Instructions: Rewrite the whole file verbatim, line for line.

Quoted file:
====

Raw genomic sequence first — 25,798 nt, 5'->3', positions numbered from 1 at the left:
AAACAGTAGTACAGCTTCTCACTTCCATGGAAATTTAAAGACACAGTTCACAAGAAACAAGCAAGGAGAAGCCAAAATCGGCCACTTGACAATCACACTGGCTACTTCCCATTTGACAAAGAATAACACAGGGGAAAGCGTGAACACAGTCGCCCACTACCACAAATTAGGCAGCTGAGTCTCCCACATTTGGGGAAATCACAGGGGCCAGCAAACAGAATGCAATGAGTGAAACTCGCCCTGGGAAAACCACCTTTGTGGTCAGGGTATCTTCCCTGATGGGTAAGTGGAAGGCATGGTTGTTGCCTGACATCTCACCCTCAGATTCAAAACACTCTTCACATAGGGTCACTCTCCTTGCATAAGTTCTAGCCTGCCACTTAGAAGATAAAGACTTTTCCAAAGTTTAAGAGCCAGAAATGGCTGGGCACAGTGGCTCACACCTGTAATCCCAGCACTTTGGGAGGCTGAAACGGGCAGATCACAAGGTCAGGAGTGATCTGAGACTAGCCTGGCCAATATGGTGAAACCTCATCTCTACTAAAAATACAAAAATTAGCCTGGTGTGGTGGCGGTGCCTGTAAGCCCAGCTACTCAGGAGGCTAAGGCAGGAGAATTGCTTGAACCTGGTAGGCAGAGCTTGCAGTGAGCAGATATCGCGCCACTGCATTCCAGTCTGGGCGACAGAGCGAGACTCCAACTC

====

Raw genomic sequence first — 25,798 nt, 5'->3', positions numbered from 1 at the left:
AAACAGTAGTACAGCTTCTCACTTCCATGGAAATTTAAAGACACAGTTCACAAGAAACAAGCAAGGAGAAGCCAAAATCGGCCACTTGACAATCACACTGGCTACTTCCCATTTGACAAAGAATAACACAGGGGAAAGCGTGAACACAGTCGCCCACTACCACAAATTAGGCAGCTGAGTCTCCCACATTTGGGGAAATCACAGGGGCCAGCAAACAGAATGCAATGAGTGAAACTCGCCCTGGGAAAACCACCTTTGTGGTCAGGGTATCTTCCCTGATGGGTAAGTGGAAGGCATGGTTGTTGCCTGACATCTCACCCTCAGATTCAAAACACTCTTCACATAGGGTCACTCTCCTTGCATAAGTTCTAGCCTGCCACTTAGAAGATAAAGACTTTTCCAAAGTTTAAGAGCCAGAAATGGCTGGGCACAGTGGCTCACACCTGTAATCCCAGCACTTTGGGAGGCTGAAACGGGCAGATCACAAGGTCAGGAGTGATCTGAGACTAGCCTGGCCAATATGGTGAAACCTCATCTCTACTAAAAATACAAAAATTAGCCTGGTGTGGTGGCGGTGCCTGTAAGCCCAGCTACTCAGGAGGCTAAGGCAGGAGAATTGCTTGAACCTGGTAGGCAGAGCTTGCAGTGAGCAGATATCGCGCCACTGCATTCCAGTCTGGGCGACAGAGCGAGACTCCAACTC